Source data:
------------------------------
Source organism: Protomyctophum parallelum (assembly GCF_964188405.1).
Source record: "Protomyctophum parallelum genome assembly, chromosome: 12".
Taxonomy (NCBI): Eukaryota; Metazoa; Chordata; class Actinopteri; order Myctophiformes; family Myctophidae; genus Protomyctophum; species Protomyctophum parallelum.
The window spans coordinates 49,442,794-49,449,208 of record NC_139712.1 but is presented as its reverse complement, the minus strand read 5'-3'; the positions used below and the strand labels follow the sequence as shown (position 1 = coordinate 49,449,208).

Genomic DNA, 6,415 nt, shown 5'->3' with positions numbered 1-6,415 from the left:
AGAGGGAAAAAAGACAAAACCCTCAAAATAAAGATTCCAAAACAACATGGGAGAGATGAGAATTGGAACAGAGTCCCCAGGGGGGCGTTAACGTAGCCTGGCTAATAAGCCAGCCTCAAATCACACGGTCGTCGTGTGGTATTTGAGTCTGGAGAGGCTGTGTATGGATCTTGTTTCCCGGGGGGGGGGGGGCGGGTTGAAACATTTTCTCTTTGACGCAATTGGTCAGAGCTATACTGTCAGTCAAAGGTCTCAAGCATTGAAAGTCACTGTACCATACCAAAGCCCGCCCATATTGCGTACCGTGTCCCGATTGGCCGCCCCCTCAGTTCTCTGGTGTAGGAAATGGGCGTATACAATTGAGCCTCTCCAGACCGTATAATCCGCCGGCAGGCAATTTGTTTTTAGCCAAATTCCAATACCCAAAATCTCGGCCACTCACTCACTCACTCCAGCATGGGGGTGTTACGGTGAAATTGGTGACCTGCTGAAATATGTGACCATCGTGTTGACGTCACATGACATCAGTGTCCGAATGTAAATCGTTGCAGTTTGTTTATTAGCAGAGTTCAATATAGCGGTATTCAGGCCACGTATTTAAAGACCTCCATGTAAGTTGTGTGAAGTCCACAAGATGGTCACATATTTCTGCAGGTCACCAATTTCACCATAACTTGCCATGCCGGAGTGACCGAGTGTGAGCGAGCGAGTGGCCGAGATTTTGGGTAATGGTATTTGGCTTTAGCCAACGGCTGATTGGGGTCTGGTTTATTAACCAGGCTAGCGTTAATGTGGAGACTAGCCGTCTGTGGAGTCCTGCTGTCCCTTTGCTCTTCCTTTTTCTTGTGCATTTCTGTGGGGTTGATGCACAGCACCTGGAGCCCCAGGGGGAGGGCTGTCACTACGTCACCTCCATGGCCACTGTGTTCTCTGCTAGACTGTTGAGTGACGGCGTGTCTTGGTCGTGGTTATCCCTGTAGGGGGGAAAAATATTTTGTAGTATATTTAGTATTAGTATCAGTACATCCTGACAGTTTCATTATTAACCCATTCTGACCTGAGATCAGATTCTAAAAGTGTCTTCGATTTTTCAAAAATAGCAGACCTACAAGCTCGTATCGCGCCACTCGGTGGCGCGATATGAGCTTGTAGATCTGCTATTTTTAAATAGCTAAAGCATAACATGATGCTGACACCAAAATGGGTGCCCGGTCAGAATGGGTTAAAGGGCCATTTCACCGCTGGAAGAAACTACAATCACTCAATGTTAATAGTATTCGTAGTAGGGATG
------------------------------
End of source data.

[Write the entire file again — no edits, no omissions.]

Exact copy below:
Source organism: Protomyctophum parallelum (assembly GCF_964188405.1).
Source record: "Protomyctophum parallelum genome assembly, chromosome: 12".
Taxonomy (NCBI): Eukaryota; Metazoa; Chordata; class Actinopteri; order Myctophiformes; family Myctophidae; genus Protomyctophum; species Protomyctophum parallelum.
The window spans coordinates 49,442,794-49,449,208 of record NC_139712.1 but is presented as its reverse complement, the minus strand read 5'-3'; the positions used below and the strand labels follow the sequence as shown (position 1 = coordinate 49,449,208).

Genomic DNA, 6,415 nt, shown 5'->3' with positions numbered 1-6,415 from the left:
AGAGGGAAAAAAGACAAAACCCTCAAAATAAAGATTCCAAAACAACATGGGAGAGATGAGAATTGGAACAGAGTCCCCAGGGGGGCGTTAACGTAGCCTGGCTAATAAGCCAGCCTCAAATCACACGGTCGTCGTGTGGTATTTGAGTCTGGAGAGGCTGTGTATGGATCTTGTTTCCCGGGGGGGGGGGGGCGGGTTGAAACATTTTCTCTTTGACGCAATTGGTCAGAGCTATACTGTCAGTCAAAGGTCTCAAGCATTGAAAGTCACTGTACCATACCAAAGCCCGCCCATATTGCGTACCGTGTCCCGATTGGCCGCCCCCTCAGTTCTCTGGTGTAGGAAATGGGCGTATACAATTGAGCCTCTCCAGACCGTATAATCCGCCGGCAGGCAATTTGTTTTTAGCCAAATTCCAATACCCAAAATCTCGGCCACTCACTCACTCACTCCAGCATGGGGGTGTTACGGTGAAATTGGTGACCTGCTGAAATATGTGACCATCGTGTTGACGTCACATGACATCAGTGTCCGAATGTAAATCGTTGCAGTTTGTTTATTAGCAGAGTTCAATATAGCGGTATTCAGGCCACGTATTTAAAGACCTCCATGTAAGTTGTGTGAAGTCCACAAGATGGTCACATATTTCTGCAGGTCACCAATTTCACCATAACTTGCCATGCCGGAGTGACCGAGTGTGAGCGAGCGAGTGGCCGAGATTTTGGGTAATGGTATTTGGCTTTAGCCAACGGCTGATTGGGGTCTGGTTTATTAACCAGGCTAGCGTTAATGTGGAGACTAGCCGTCTGTGGAGTCCTGCTGTCCCTTTGCTCTTCCTTTTTCTTGTGCATTTCTGTGGGGTTGATGCACAGCACCTGGAGCCCCAGGGGGAGGGCTGTCACTACGTCACCTCCATGGCCACTGTGTTCTCTGCTAGACTGTTGAGTGACGGCGTGTCTTGGTCGTGGTTATCCCTGTAGGGGGGAAAAATATTTTGTAGTATATTTAGTATTAGTATCAGTACATCCTGACAGTTTCATTATTAACCCATTCTGACCTGAGATCAGATTCTAAAAGTGTCTTCGATTTTTCAAAAATAGCAGACCTACAAGCTCGTATCGCGCCACTCGGTGGCGCGATATGAGCTTGTAGATCTGCTATTTTTAAATAGCTAAAGCATAACATGATGCTGACACCAAAATGGGTGCCCGGTCAGAATGGGTTAAAGGGCCATTTCACCGCTGGAAGAAACTACAATCACTCAATGTTAATAGTATTCGTAGTAGGGATG